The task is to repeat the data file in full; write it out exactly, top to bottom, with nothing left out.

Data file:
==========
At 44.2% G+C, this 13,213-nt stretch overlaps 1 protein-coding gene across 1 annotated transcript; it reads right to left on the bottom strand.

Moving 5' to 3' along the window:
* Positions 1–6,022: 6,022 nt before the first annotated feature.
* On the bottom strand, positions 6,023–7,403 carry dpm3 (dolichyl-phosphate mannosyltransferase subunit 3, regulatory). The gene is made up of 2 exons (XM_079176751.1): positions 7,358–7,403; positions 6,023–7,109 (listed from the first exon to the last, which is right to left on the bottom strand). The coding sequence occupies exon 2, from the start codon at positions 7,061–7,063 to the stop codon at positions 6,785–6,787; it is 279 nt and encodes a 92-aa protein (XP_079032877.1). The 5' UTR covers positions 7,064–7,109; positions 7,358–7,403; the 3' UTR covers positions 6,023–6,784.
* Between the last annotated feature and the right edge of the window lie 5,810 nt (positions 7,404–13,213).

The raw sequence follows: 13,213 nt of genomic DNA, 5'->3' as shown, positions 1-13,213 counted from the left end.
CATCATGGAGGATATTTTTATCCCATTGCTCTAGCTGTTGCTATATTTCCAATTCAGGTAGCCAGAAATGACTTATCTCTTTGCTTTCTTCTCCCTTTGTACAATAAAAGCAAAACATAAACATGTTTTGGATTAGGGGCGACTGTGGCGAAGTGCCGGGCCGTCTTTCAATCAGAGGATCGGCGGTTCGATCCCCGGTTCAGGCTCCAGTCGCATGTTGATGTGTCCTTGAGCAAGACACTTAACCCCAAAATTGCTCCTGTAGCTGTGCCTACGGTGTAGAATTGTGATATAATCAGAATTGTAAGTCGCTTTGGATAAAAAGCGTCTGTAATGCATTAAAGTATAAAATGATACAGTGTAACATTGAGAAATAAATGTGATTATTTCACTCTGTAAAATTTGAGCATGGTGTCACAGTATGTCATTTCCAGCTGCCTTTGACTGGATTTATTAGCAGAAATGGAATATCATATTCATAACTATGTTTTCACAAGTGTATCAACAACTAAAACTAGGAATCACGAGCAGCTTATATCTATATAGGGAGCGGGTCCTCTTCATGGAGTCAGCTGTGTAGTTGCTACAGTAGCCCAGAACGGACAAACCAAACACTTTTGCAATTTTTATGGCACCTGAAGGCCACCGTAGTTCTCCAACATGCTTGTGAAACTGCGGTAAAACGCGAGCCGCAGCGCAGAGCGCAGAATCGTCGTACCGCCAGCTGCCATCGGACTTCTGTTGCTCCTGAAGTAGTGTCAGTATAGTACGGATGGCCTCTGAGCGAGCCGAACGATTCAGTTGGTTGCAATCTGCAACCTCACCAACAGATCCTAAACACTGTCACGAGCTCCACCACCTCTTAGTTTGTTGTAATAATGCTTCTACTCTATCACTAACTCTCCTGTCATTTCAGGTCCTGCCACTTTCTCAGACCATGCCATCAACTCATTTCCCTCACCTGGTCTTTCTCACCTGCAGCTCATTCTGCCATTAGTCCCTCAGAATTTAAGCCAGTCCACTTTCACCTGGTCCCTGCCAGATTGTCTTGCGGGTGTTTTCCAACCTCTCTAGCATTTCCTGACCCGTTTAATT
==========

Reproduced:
At 44.2% G+C, this 13,213-nt stretch overlaps 1 protein-coding gene across 1 annotated transcript; it reads right to left on the bottom strand.

Moving 5' to 3' along the window:
* Positions 1–6,022: 6,022 nt before the first annotated feature.
* On the bottom strand, positions 6,023–7,403 carry dpm3 (dolichyl-phosphate mannosyltransferase subunit 3, regulatory). The gene is made up of 2 exons (XM_079176751.1): positions 7,358–7,403; positions 6,023–7,109 (listed from the first exon to the last, which is right to left on the bottom strand). The coding sequence occupies exon 2, from the start codon at positions 7,061–7,063 to the stop codon at positions 6,785–6,787; it is 279 nt and encodes a 92-aa protein (XP_079032877.1). The 5' UTR covers positions 7,064–7,109; positions 7,358–7,403; the 3' UTR covers positions 6,023–6,784.
* Between the last annotated feature and the right edge of the window lie 5,810 nt (positions 7,404–13,213).

The raw sequence follows: 13,213 nt of genomic DNA, 5'->3' as shown, positions 1-13,213 counted from the left end.
CATCATGGAGGATATTTTTATCCCATTGCTCTAGCTGTTGCTATATTTCCAATTCAGGTAGCCAGAAATGACTTATCTCTTTGCTTTCTTCTCCCTTTGTACAATAAAAGCAAAACATAAACATGTTTTGGATTAGGGGCGACTGTGGCGAAGTGCCGGGCCGTCTTTCAATCAGAGGATCGGCGGTTCGATCCCCGGTTCAGGCTCCAGTCGCATGTTGATGTGTCCTTGAGCAAGACACTTAACCCCAAAATTGCTCCTGTAGCTGTGCCTACGGTGTAGAATTGTGATATAATCAGAATTGTAAGTCGCTTTGGATAAAAAGCGTCTGTAATGCATTAAAGTATAAAATGATACAGTGTAACATTGAGAAATAAATGTGATTATTTCACTCTGTAAAATTTGAGCATGGTGTCACAGTATGTCATTTCCAGCTGCCTTTGACTGGATTTATTAGCAGAAATGGAATATCATATTCATAACTATGTTTTCACAAGTGTATCAACAACTAAAACTAGGAATCACGAGCAGCTTATATCTATATAGGGAGCGGGTCCTCTTCATGGAGTCAGCTGTGTAGTTGCTACAGTAGCCCAGAACGGACAAACCAAACACTTTTGCAATTTTTATGGCACCTGAAGGCCACCGTAGTTCTCCAACATGCTTGTGAAACTGCGGTAAAACGCGAGCCGCAGCGCAGAGCGCAGAATCGTCGTACCGCCAGCTGCCATCGGACTTCTGTTGCTCCTGAAGTAGTGTCAGTATAGTACGGATGGCCTCTGAGCGAGCCGAACGATTCAGTTGGTTGCAATCTGCAACCTCACCAACAGATCCTAAACACTGTCACGAGCTCCACCACCTCTTAGTTTGTTGTAATAATGCTTCTACTCTATCACTAACTCTCCTGTCATTTCAGGTCCTGCCACTTTCTCAGACCATGCCATCAACTCATTTCCCTCACCTGGTCTTTCTCACCTGCAGCTCATTCTGCCATTAGTCCCTCAGAATTTAAGCCAGTCCACTTTCACCTGGTCCCTGCCAGATTGTCTTGCGGGTGTTTTCCAACCTCTCTAGCATTTCCTGACCCGTTTAATT